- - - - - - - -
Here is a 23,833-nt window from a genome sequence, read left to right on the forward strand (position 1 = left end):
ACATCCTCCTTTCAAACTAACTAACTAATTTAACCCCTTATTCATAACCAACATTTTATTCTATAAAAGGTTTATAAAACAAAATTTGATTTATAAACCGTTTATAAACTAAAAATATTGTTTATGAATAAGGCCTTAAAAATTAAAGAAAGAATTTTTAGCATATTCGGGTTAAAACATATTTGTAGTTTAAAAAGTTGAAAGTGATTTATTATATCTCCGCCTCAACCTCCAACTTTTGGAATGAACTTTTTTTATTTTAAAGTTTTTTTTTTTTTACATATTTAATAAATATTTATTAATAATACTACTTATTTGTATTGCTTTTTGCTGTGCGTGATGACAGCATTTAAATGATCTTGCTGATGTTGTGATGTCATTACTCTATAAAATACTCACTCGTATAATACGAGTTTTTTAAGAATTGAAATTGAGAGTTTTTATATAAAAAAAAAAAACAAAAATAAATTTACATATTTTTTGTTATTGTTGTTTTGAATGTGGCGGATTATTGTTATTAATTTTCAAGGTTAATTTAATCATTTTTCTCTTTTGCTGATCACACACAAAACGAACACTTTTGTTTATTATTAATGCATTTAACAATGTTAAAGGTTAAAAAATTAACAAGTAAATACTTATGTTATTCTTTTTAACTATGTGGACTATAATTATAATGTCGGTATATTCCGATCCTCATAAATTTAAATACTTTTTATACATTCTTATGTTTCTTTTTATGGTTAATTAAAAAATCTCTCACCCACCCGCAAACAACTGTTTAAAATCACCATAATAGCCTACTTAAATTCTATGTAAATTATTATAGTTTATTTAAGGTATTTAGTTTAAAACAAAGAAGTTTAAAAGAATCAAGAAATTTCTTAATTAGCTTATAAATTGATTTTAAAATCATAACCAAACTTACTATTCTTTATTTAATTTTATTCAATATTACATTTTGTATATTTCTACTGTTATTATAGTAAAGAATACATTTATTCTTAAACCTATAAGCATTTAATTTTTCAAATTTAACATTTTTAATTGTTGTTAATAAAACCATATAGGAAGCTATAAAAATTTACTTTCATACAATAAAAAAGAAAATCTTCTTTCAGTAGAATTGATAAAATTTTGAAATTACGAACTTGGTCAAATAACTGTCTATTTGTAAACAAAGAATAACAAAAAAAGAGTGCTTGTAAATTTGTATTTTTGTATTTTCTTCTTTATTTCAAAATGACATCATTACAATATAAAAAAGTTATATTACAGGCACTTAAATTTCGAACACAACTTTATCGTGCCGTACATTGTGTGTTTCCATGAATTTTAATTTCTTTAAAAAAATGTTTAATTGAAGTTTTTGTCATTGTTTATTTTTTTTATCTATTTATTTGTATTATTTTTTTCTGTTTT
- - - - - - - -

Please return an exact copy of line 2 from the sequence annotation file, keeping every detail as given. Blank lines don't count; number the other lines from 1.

ACATCCTCCTTTCAAACTAACTAACTAATTTAACCCCTTATTCATAACCAACATTTTATTCTATAAAAGGTTTATAAAACAAAATTTGATTTATAAACCGTTTATAAACTAAAAATATTGTTTATGAATAAGGCCTTAAAAATTAAAGAAAGAATTTTTAGCATATTCGGGTTAAAACATATTTGTAGTTTAAAAAGTTGAAAGTGATTTATTATATCTCCGCCTCAACCTCCAACTTTTGGAATGAACTTTTTTTATTTTAAAGTTTTTTTTTTTTTACATATTTAATAAATATTTATTAATAATACTACTTATTTGTATTGCTTTTTGCTGTGCGTGATGACAGCATTTAAATGATCTTGCTGATGTTGTGATGTCATTACTCTATAAAATACTCACTCGTATAATACGAGTTTTTTAAGAATTGAAATTGAGAGTTTTTATATAAAAAAAAAAAACAAAAATAAATTTACATATTTTTTGTTATTGTTGTTTTGAATGTGGCGGATTATTGTTATTAATTTTCAAGGTTAATTTAATCATTTTTCTCTTTTGCTGATCACACACAAAACGAACACTTTTGTTTATTATTAATGCATTTAACAATGTTAAAGGTTAAAAAATTAACAAGTAAATACTTATGTTATTCTTTTTAACTATGTGGACTATAATTATAATGTCGGTATATTCCGATCCTCATAAATTTAAATACTTTTTATACATTCTTATGTTTCTTTTTATGGTTAATTAAAAAATCTCTCACCCACCCGCAAACAACTGTTTAAAATCACCATAATAGCCTACTTAAATTCTATGTAAATTATTATAGTTTATTTAAGGTATTTAGTTTAAAACAAAGAAGTTTAAAAGAATCAAGAAATTTCTTAATTAGCTTATAAATTGATTTTAAAATCATAACCAAACTTACTATTCTTTATTTAATTTTATTCAATATTACATTTTGTATATTTCTACTGTTATTATAGTAAAGAATACATTTATTCTTAAACCTATAAGCATTTAATTTTTCAAATTTAACATTTTTAATTGTTGTTAATAAAACCATATAGGAAGCTATAAAAATTTACTTTCATACAATAAAAAAGAAAATCTTCTTTCAGTAGAATTGATAAAATTTTGAAATTACGAACTTGGTCAAATAACTGTCTATTTGTAAACAAAGAATAACAAAAAAAGAGTGCTTGTAAATTTGTATTTTTGTATTTTCTTCTTTATTTCAAAATGACATCATTACAATATAAAAAAGTTATATTACAGGCACTTAAATTTCGAACACAACTTTATCGTGCCGTACATTGTGTGTTTCCATGAATTTTAATTTCTTTAAAAAAATGTTTAATTGAAGTTTTTGTCATTGTTTATTTTTTTTATCTATTTATTTGTATTATTTTTTTCTGTTTT